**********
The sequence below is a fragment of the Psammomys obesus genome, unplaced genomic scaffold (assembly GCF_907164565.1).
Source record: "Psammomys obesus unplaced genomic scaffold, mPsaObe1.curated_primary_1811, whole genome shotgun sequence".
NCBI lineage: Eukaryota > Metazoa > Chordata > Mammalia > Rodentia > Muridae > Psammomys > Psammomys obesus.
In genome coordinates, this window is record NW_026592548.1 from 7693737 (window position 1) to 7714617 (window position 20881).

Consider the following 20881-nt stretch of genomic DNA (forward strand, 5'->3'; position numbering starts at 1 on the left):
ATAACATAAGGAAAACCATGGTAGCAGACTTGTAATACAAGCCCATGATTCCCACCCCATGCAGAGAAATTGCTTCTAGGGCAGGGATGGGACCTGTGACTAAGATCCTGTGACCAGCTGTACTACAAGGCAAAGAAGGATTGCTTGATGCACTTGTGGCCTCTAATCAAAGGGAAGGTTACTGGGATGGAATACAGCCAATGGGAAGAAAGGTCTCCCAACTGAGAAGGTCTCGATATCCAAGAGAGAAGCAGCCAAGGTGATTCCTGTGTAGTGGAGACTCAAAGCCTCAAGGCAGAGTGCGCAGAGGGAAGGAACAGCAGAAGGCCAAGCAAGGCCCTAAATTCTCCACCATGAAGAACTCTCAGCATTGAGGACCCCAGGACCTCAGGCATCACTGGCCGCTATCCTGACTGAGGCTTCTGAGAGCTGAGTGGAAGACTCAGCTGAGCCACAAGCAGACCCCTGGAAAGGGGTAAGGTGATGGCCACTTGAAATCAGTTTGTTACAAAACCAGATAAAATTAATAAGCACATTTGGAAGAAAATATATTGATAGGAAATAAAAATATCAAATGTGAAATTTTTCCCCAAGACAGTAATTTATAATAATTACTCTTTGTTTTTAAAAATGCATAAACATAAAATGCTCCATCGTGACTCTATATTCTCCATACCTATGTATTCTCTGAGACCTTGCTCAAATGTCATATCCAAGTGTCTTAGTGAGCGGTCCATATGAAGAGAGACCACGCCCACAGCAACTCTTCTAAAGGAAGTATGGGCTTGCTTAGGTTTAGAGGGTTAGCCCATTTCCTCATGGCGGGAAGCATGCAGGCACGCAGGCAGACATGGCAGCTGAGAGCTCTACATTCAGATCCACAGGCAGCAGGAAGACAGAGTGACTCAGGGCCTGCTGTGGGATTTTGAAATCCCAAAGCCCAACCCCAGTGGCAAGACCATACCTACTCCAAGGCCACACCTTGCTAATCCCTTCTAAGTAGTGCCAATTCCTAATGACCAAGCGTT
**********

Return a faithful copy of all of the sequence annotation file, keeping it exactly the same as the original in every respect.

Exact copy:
The sequence below is a fragment of the Psammomys obesus genome, unplaced genomic scaffold (assembly GCF_907164565.1).
Source record: "Psammomys obesus unplaced genomic scaffold, mPsaObe1.curated_primary_1811, whole genome shotgun sequence".
NCBI lineage: Eukaryota > Metazoa > Chordata > Mammalia > Rodentia > Muridae > Psammomys > Psammomys obesus.
In genome coordinates, this window is record NW_026592548.1 from 7693737 (window position 1) to 7714617 (window position 20881).

Consider the following 20881-nt stretch of genomic DNA (forward strand, 5'->3'; position numbering starts at 1 on the left):
ATAACATAAGGAAAACCATGGTAGCAGACTTGTAATACAAGCCCATGATTCCCACCCCATGCAGAGAAATTGCTTCTAGGGCAGGGATGGGACCTGTGACTAAGATCCTGTGACCAGCTGTACTACAAGGCAAAGAAGGATTGCTTGATGCACTTGTGGCCTCTAATCAAAGGGAAGGTTACTGGGATGGAATACAGCCAATGGGAAGAAAGGTCTCCCAACTGAGAAGGTCTCGATATCCAAGAGAGAAGCAGCCAAGGTGATTCCTGTGTAGTGGAGACTCAAAGCCTCAAGGCAGAGTGCGCAGAGGGAAGGAACAGCAGAAGGCCAAGCAAGGCCCTAAATTCTCCACCATGAAGAACTCTCAGCATTGAGGACCCCAGGACCTCAGGCATCACTGGCCGCTATCCTGACTGAGGCTTCTGAGAGCTGAGTGGAAGACTCAGCTGAGCCACAAGCAGACCCCTGGAAAGGGGTAAGGTGATGGCCACTTGAAATCAGTTTGTTACAAAACCAGATAAAATTAATAAGCACATTTGGAAGAAAATATATTGATAGGAAATAAAAATATCAAATGTGAAATTTTTCCCCAAGACAGTAATTTATAATAATTACTCTTTGTTTTTAAAAATGCATAAACATAAAATGCTCCATCGTGACTCTATATTCTCCATACCTATGTATTCTCTGAGACCTTGCTCAAATGTCATATCCAAGTGTCTTAGTGAGCGGTCCATATGAAGAGAGACCACGCCCACAGCAACTCTTCTAAAGGAAGTATGGGCTTGCTTAGGTTTAGAGGGTTAGCCCATTTCCTCATGGCGGGAAGCATGCAGGCACGCAGGCAGACATGGCAGCTGAGAGCTCTACATTCAGATCCACAGGCAGCAGGAAGACAGAGTGACTCAGGGCCTGCTGTGGGATTTTGAAATCCCAAAGCCCAACCCCAGTGGCAAGACCATACCTACTCCAAGGCCACACCTTGCTAATCCCTTCTAAGTAGTGCCAATTCCTAATGACCAAGCGTT